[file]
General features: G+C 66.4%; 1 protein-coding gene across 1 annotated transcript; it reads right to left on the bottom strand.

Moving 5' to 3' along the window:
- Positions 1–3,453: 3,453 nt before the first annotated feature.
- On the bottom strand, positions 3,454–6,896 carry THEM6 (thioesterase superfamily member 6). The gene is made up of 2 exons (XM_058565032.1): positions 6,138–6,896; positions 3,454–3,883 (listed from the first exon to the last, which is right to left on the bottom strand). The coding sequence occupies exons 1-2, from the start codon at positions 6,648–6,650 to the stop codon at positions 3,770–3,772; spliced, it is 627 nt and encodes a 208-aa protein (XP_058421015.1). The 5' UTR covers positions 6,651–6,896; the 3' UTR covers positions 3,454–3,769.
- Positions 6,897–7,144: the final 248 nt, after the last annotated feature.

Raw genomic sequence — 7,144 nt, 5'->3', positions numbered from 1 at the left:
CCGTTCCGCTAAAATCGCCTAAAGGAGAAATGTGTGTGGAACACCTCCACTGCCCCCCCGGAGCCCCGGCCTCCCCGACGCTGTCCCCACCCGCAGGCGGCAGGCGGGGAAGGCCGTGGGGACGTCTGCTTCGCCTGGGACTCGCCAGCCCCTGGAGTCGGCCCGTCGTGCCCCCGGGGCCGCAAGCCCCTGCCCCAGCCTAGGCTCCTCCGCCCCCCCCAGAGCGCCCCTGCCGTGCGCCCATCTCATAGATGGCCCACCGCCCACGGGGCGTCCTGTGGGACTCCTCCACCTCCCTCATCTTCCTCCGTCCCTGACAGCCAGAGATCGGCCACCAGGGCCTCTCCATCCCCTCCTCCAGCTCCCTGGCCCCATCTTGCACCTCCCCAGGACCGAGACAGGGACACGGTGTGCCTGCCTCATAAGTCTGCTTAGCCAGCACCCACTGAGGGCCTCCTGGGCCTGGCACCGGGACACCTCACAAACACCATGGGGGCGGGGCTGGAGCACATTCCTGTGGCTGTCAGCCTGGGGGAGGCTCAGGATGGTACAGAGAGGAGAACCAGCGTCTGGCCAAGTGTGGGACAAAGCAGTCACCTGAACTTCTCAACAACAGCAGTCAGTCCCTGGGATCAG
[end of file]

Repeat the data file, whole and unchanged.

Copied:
General features: G+C 66.4%; 1 protein-coding gene across 1 annotated transcript; it reads right to left on the bottom strand.

Moving 5' to 3' along the window:
- Positions 1–3,453: 3,453 nt before the first annotated feature.
- On the bottom strand, positions 3,454–6,896 carry THEM6 (thioesterase superfamily member 6). The gene is made up of 2 exons (XM_058565032.1): positions 6,138–6,896; positions 3,454–3,883 (listed from the first exon to the last, which is right to left on the bottom strand). The coding sequence occupies exons 1-2, from the start codon at positions 6,648–6,650 to the stop codon at positions 3,770–3,772; spliced, it is 627 nt and encodes a 208-aa protein (XP_058421015.1). The 5' UTR covers positions 6,651–6,896; the 3' UTR covers positions 3,454–3,769.
- Positions 6,897–7,144: the final 248 nt, after the last annotated feature.

Raw genomic sequence — 7,144 nt, 5'->3', positions numbered from 1 at the left:
CCGTTCCGCTAAAATCGCCTAAAGGAGAAATGTGTGTGGAACACCTCCACTGCCCCCCCGGAGCCCCGGCCTCCCCGACGCTGTCCCCACCCGCAGGCGGCAGGCGGGGAAGGCCGTGGGGACGTCTGCTTCGCCTGGGACTCGCCAGCCCCTGGAGTCGGCCCGTCGTGCCCCCGGGGCCGCAAGCCCCTGCCCCAGCCTAGGCTCCTCCGCCCCCCCCAGAGCGCCCCTGCCGTGCGCCCATCTCATAGATGGCCCACCGCCCACGGGGCGTCCTGTGGGACTCCTCCACCTCCCTCATCTTCCTCCGTCCCTGACAGCCAGAGATCGGCCACCAGGGCCTCTCCATCCCCTCCTCCAGCTCCCTGGCCCCATCTTGCACCTCCCCAGGACCGAGACAGGGACACGGTGTGCCTGCCTCATAAGTCTGCTTAGCCAGCACCCACTGAGGGCCTCCTGGGCCTGGCACCGGGACACCTCACAAACACCATGGGGGCGGGGCTGGAGCACATTCCTGTGGCTGTCAGCCTGGGGGAGGCTCAGGATGGTACAGAGAGGAGAACCAGCGTCTGGCCAAGTGTGGGACAAAGCAGTCACCTGAACTTCTCAACAACAGCAGTCAGTCCCTGGGATCAG